“In the last 24 hours, the temperature at the K2 Base camp fluctuated between -1 and 6.9 degrees centigrade; wind flow at 13km/h. It is relatively hot at the K2 base camp, wind is strong and relative humidity low: 27% minimum, 75% maximum. This is the first data received in real time from K2.”
Thanks to a meteorological station set up at the base camp of Pakistan’s highest peak in Gilgit-Baltistan (G-B), scientists can now monitor changes in weather in real time.
The station has been installed 4,970 metres above sea level (MASL), directly on the glacier near the base camp where members of the ‘K2 60 years later’ expedition have already reached.
The initiative has been taken by the integrated Stations at High Altitude for Research on the Environment (SHARE) project. SHARE is funded by Ev-K2-CNR, an Italian mission promoting scientific and technological research in mountainous areas, particularly the Hindu Kush, Karakoram and Himalaya region.
“It is the highest met station ever in the Karakoram, comprising an international climate and atmospheric monitoring network, research in environmental and geophysical sciences and new technology development for monitoring activity in high mountain regions,” added the email sent by the Ev-K2-CNR office on Monday, which also relayed the data mentioned above.
Ev-K2-CNR Technical Representative in G-B, Arif Hussain, is hopeful the installation will help collect scientific data to better deal with issues relating to climate change. “It will help us get real-time data which will go a long way in dealing with climate change issues,” Hussain told The Express Tribune on Tuesday.
The station has been designed and provided by CAE System – a company which designs, installs and maintains Multi-Hazard Monitoring and Early Warning Systems. It has been put together using a modular structure, which can be disassembled into parts, to simplify the cumbersome transportation process via a long trek along the Baltoro Glacier.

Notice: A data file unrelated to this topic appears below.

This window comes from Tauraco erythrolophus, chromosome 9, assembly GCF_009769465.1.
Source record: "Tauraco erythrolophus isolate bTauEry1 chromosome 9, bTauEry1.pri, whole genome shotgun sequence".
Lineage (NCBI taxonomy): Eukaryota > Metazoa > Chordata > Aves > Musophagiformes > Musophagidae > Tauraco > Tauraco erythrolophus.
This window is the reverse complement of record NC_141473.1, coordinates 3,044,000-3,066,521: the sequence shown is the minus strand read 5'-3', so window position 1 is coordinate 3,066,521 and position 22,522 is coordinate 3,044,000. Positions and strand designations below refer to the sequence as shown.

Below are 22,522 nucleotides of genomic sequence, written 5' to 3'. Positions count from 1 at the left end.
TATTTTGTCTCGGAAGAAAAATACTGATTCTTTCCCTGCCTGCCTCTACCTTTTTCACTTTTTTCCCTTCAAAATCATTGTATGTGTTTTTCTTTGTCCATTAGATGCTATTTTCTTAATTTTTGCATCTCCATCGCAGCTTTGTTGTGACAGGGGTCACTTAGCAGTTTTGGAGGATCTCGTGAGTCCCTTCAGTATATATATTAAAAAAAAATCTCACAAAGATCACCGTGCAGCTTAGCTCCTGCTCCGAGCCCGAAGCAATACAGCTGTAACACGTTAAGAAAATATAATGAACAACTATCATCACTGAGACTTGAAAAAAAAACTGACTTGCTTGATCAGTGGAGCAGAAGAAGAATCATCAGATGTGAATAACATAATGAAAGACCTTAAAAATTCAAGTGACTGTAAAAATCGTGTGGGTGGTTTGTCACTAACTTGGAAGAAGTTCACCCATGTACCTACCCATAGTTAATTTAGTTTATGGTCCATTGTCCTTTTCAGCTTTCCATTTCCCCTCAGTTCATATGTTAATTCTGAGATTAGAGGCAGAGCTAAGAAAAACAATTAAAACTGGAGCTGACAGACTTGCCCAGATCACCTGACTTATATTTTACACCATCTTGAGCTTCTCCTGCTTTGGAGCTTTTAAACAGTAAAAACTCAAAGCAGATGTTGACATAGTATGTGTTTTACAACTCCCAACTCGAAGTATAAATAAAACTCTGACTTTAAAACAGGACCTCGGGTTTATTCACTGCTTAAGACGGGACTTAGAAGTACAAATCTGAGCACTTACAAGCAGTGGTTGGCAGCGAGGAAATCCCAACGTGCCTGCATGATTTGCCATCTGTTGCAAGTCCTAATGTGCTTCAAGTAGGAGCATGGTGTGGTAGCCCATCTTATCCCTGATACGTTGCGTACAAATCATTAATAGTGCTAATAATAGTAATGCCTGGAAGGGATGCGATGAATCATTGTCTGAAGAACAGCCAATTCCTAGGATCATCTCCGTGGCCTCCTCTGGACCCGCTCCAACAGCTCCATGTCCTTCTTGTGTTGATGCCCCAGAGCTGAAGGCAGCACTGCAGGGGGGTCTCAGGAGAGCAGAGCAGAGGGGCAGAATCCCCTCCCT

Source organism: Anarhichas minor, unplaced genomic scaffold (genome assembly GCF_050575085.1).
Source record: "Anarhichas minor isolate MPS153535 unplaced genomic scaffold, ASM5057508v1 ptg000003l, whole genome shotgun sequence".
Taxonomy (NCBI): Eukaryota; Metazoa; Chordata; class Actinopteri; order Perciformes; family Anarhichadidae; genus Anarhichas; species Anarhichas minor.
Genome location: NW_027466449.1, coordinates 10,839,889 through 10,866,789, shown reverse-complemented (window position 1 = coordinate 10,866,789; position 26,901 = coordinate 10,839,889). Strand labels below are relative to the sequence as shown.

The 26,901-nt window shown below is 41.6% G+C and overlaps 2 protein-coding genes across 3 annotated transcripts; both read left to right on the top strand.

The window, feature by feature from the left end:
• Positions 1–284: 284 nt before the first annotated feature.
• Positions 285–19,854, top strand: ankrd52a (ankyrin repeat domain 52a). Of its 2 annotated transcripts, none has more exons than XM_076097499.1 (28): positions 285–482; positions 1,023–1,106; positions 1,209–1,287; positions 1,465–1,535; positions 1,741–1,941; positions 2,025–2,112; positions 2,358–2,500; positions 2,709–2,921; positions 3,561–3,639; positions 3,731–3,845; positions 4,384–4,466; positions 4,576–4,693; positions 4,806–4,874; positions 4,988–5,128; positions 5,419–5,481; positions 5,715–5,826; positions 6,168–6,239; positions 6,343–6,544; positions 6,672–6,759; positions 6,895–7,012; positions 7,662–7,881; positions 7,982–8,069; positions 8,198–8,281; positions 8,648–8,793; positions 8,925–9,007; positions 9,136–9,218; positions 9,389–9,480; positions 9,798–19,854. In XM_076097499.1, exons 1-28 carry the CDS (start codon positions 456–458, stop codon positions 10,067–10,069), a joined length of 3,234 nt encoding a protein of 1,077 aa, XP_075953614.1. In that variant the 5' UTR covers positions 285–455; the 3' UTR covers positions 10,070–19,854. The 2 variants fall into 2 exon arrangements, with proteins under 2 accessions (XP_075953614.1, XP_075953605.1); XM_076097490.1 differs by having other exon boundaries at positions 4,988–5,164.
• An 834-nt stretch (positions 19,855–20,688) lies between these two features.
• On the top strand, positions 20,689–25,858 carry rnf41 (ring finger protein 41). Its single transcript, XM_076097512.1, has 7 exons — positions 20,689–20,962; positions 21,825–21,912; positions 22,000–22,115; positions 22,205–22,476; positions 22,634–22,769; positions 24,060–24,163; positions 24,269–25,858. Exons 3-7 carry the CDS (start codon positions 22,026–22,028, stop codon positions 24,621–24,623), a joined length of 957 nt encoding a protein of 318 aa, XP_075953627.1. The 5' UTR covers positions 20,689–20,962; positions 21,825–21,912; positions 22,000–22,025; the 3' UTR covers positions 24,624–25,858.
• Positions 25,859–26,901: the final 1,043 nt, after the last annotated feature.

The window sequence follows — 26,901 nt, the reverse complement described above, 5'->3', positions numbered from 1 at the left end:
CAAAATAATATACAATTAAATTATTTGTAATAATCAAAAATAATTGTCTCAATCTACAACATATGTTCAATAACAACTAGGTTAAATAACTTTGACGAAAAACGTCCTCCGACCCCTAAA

The met station has been provided with four sensors: ananemometer, thermoigrometer, barometer, and an albedometer. Together they measure wind speed and direction, temperature, humidity, snow levels and solar irradiation. These sensors are able to transmit data automatically and in real time to the researchers.
“To transport the station on the Baltoro Glacier has not been easy – even if we had used animals,” said Marcello Alborghetti, an Ev-K2-CNR researcher and technician.
“We worked hard and quickly with Madi, our Pakistani technician, to install the station and to calibrate all the sensors. The most difficult and complex aspect was the communication system and the real-time data connection,” Alborghetti added.
Under the guidance of Marcello Alborghetti and Madi, the Pakistanis and Italians at the K2 base camp, worked together to reach this important scientific goal.
“This meteorological station at the K2 Base Camp is the fourth SHARE station located in the Baltoro area,” said Elisa Vuillermoz, the Ev-K2-CNR scientific coordinator. “The data provided by this new station will add to all climatic data and information that we have about the Central Karakoram area.”
Vuillermoz added, “The monitoring of this peculiar area is also important for the comprehension of the Karakorum anomaly phenomena that highlights stability or a small rise of the glaciers, which is contrary to the phenomena registered in the Himalayan region, where glaciers are regressing.”
The station will continue to send real-time data during the ‘K2 60 years later’ expedition whose nine members have reached camp one. The two Italian mountaineers, Michele Cucchi and Simone Origone, and four Pakistanis are trying to reach camp two in spite of poor weather conditions.
Published in The Express Tribune, July 2nd, 2014.